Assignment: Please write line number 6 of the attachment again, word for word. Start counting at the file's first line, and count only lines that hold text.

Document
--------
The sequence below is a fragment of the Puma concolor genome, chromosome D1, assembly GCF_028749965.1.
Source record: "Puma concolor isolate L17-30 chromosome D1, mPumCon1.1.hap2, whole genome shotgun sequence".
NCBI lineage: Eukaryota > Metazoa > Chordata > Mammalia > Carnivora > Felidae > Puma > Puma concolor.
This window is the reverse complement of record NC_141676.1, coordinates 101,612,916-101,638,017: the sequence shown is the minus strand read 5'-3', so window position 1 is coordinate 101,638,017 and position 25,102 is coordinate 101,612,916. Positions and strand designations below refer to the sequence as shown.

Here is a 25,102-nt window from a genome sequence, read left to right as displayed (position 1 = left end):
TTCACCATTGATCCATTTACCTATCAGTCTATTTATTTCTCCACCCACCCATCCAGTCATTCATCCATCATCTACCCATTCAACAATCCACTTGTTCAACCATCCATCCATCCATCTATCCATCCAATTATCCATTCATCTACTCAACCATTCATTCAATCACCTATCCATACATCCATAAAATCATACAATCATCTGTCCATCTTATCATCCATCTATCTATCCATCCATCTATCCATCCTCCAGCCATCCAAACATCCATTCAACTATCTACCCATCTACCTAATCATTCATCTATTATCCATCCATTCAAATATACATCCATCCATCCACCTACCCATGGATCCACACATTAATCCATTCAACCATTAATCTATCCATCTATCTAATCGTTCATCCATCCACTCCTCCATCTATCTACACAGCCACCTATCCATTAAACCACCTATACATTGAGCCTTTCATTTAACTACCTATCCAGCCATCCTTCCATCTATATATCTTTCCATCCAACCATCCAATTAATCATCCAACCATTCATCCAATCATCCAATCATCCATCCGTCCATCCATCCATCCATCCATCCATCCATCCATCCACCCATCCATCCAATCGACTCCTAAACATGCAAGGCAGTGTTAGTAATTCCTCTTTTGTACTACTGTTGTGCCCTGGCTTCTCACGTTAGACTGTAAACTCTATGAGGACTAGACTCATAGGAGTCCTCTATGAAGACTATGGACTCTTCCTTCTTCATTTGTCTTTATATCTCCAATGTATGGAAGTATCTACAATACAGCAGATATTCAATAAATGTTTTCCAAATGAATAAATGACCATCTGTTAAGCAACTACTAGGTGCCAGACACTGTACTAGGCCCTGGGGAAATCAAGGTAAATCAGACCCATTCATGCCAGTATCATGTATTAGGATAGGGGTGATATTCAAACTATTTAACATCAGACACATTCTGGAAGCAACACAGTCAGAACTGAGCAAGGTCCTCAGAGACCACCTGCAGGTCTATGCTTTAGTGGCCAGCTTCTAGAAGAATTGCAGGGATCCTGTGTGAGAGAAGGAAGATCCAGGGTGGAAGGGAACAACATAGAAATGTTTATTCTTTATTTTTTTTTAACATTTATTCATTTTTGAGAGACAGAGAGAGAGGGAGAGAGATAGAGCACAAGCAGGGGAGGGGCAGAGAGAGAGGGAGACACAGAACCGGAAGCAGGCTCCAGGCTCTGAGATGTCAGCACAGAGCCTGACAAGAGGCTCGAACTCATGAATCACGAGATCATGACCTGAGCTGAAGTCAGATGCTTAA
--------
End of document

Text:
TTCACCATTGATCCATTTACCTATCAGTCTATTTATTTCTCCACCCACCCATCCAGTCATTCATCCATCATCTACCCATTCAACAATCCACTTGTTCAACCATCCATCCATCCATCTATCCATCCAATTATCCATTCATCTACTCAACCATTCATTCAATCACCTATCCATACATCCATAAAATCATACAATCATCTGTCCATCTTATCATCCATCTATCTATCCATCCATCTATCCATCCTCCAGCCATCCAAACATCCATTCAACTATCTACCCATCTACCTAATCATTCATCTATTATCCATCCATTCAAATATACATCCATCCATCCACCTACCCATGGATCCACACATTAATCCATTCAACCATTAATCTATCCATCTATCTAATCGTTCATCCATCCACTCCTCCATCTATCTACACAGCCACCTATCCATTAAACCACCTATACATTGAGCCTTTCATTTAACTACCTATCCAGCCATCCTTCCATCTATATATCTTTCCATCCAACCATCCAATTAATCATCCAACCATTCATCCAATCATCCAATCATCCATCCGTCCATCCATCCATCCATCCATCCATCCATCCATCCACCCATCCATCCAATCGACTCCTAAACATGCAAGGCAGTGTTAGTAATTCCTCTTTTGTACTACTGTTGTGCCCTGGCTTCTCACGTTAGACTGTAAACTCTATGAGGACTAGACTCATAGGAGTCCTCTATGAAGACTATGGACTCTTCCTTCTTCATTTGTCTTTATATCTCCAATGTATGGAAGTATCTACAATACAGCAGATATTCAATAAATGTTTTCCAAATGAATAAATGACCATCTGTTAAGCAACTACTAGGTGCCAGACACTGTACTAGGCCCTGGGGAAATCAAGGTAAATCAGACCCATTCATGCCAGTATCATGTATTAGGATAGGGGTGATATTCAAACTATTTAACATCAGACACATTCTGGAAGCAACACAGTCAGAACTGAGCAAGGTCCTCAGAGACCACCTGCAGGTCTATGCTTTAGTGGCCAGCTTCTAGAAGAATTGCAGGGATCCTGTGTGAGAGAAGGAAGATCCAGGGTGGAAGGGAACAACATAGAAATGTTTATTCTTTATTTTTTTTTAACATTTATTCATTTTTGAGAGACAGAGAGAGAGGGAGAGAGATAGAGCACAAGCAGGGGAGGGGCAGAGAGAGAGGGAGACACAGAACCGGAAGCAGGCTCCAGGCTCTGAGATGTCAGCACAGAGCCTGACAAGAGGCTCGAACTCATGAATCACGAGATCATGACCTGAGCTGAAGTCAGATGCTTAA